netMINDer April 2022 Issue7
Easter weekend marks the start of hockey tournaments and championships right across North America. This issue is dedicated to helping you prepare.
WHAT TO PACK FOR THE HOCKEY TOURNAMENT
Just as if you are going on vacation, when getting ready for the hockey tournament, it’s important to have a checklist of what you are going to need – essentials and optional items. The checklist comes in handy on the days leading up the tournament and also afterwards, when you are packing up and getting ready to leave the tournament to head home. We all know that player that gets to the road rink with one glove or one skate!
Create your own hockey tournament checklist for both pre-tournament preparations and packing. Don’t forget to include:
Pre-Tournament Preparation List Ideas:
Skate sharpening – to ensure the best chance of the perfect sharpness for your entire tournament, get your skates sharpened right before the tournament by your go-to skate sharpener.
Any piece of hockey equipment you think you could possibly need - double check your hockey bag by mentally dressing yourself before the game;
Water bottle, staying hydrated while player one or two games everyday will keep you sharp and give you the edge;
Lots of clothes - Remember that clothes and socks will be wet and smelly after each game and therefore not re-wearable. Also, bring a plastic laundry garbage bag for sealing up those dirty clothes;
Toiletries – Toothbrush, toothpaste, deodorant, backup deodorant, etc. These may seem obvious but are the most likely to be overlooked in the mad rush out of the house on the way to the tournament.
If you are lucky to have a pool in your hotel - During the tournament, the players are going to have much needed, but limited, downtime. Take your trunks, flip flops, goggles and a towel!
Take a deck of cards, headphone, ear buds and your copy of The 59 Laws of Goaltending.
BYOS (Bring Your Own Snacks) – For before/after the game and back at the hotel room in the evenings, you want to bring a ton of snacks and drinks;
BYOB (Bring Your Own Breakfast) – If there are a lot of hockey families staying at your hotel, expect breakfast to be a zoo. So, avoid the lines and pack breakfast: cereal, cereal bars, fruit, oatmeal, milk, juice, bagels and cream cheese, etc. Try to eat right, at least some of the time – When you are running around all weekend, it’s easy to let eating right fall by the wayside. But, it’s important to try to eat some proper meals throughout the tournament – so try to work it into the schedule. Nutrition is especially important for your hockey player on tournament weekend; they need the energy and stamina to play multiple games all weekend. So, plan out meals and snacks.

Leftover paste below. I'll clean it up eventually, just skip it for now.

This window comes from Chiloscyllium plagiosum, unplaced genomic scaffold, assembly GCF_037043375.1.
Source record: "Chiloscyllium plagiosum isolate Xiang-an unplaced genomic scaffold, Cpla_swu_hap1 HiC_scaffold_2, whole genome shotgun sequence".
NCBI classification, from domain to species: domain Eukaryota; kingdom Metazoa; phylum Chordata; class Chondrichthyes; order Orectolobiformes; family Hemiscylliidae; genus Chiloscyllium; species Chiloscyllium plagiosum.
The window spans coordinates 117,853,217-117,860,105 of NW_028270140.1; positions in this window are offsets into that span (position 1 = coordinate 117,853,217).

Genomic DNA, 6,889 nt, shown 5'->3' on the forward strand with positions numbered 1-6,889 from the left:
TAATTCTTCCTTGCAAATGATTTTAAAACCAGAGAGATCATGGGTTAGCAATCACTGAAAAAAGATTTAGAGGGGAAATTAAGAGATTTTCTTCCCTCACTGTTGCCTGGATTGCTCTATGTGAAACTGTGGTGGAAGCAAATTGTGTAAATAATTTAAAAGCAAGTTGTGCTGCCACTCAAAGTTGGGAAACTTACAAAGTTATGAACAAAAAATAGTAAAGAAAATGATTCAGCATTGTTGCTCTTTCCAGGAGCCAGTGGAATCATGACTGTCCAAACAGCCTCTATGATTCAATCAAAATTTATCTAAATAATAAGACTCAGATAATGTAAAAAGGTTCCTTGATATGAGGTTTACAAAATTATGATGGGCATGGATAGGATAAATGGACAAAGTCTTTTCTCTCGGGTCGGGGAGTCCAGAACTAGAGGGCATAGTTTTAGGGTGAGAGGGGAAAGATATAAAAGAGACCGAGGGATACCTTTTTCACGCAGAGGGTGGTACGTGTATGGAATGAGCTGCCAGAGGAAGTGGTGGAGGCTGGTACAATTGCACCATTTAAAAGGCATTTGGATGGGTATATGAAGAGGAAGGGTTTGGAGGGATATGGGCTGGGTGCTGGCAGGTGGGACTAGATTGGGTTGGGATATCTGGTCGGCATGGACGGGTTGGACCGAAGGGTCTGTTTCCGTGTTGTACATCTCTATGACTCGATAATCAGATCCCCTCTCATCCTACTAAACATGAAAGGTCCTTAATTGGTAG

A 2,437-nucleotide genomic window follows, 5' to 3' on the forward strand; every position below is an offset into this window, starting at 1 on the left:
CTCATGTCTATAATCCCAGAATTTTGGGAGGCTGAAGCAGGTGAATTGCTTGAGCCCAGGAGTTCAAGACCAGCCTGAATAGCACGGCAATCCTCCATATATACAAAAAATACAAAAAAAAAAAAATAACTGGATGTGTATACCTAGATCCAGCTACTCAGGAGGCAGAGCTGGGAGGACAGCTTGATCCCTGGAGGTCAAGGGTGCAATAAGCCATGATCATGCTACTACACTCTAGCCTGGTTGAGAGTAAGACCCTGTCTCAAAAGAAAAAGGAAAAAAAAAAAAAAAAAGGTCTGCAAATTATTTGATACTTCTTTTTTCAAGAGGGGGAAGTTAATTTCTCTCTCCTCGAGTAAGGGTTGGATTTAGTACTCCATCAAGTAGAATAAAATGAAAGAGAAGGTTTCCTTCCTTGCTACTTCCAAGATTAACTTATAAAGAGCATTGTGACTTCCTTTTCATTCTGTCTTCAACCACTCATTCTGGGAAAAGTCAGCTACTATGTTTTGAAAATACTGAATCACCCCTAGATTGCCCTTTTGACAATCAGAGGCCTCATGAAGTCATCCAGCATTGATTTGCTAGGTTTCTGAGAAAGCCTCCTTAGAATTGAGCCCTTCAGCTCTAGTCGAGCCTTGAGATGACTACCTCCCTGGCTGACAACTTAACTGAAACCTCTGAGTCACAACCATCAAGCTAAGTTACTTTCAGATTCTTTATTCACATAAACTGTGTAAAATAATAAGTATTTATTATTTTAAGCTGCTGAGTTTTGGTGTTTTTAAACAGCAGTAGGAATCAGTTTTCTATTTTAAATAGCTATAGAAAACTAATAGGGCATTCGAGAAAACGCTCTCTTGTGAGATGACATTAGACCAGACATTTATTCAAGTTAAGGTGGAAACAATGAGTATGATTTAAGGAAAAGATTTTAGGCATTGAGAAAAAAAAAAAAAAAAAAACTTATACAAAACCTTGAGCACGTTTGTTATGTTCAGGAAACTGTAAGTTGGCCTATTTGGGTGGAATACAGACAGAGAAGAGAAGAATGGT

6 Ingredients Common to Successful Teams
So why is it that some teams achieve far greater results than other teams with more resources, investment, and time?
It really comes down to the effectiveness of the team and how the team members work together. The cohesiveness, the environment, and the combined effort of all of the individuals are critical, is everyone contributing and rowing in the same direction.
Being part of a high-performing team is a special experience. But teams don’t just become effective or engaged overnight, it’s a consistent effort from the leader and everyone on the team.
So what are some of these ingredients?
1) Trust - Trust that everyone knows their role and can execute every shift. Your role as the goaltender is most important. Be prepared when you get the nod. Be supportive when you are on the bench.
2) Kaizen - the Japanese term meaning change for the better or continuous improvement. Teams that get better every shift and every game can carry that momentum as the tournament progresses.
3) Celebrate Success - there are going to be ups and downs. Weather the storms and celebrate the small and big wins as a team. Small wins build momentum. Small wins build belief. Small wins make progress.
4) Support - they support one another. Great teams make everyone feel important, valued and that their contribution matters. The environment is positive - in the dressing room and on the ice.
5) Enjoyment - they make the games and hard work fun. Great teams enjoy what they do because they have a sense of enjoyment and camaraderie with their fellow team members. There is positive energy, no one takes themselves too seriously.
6) Leadership - the leader is responsible for nurturing and creating an environment where the team can thrive. It’s about enlisting the team and empowering them to make decisions and contribute to the goals.
Best of luck & keep kicking them out!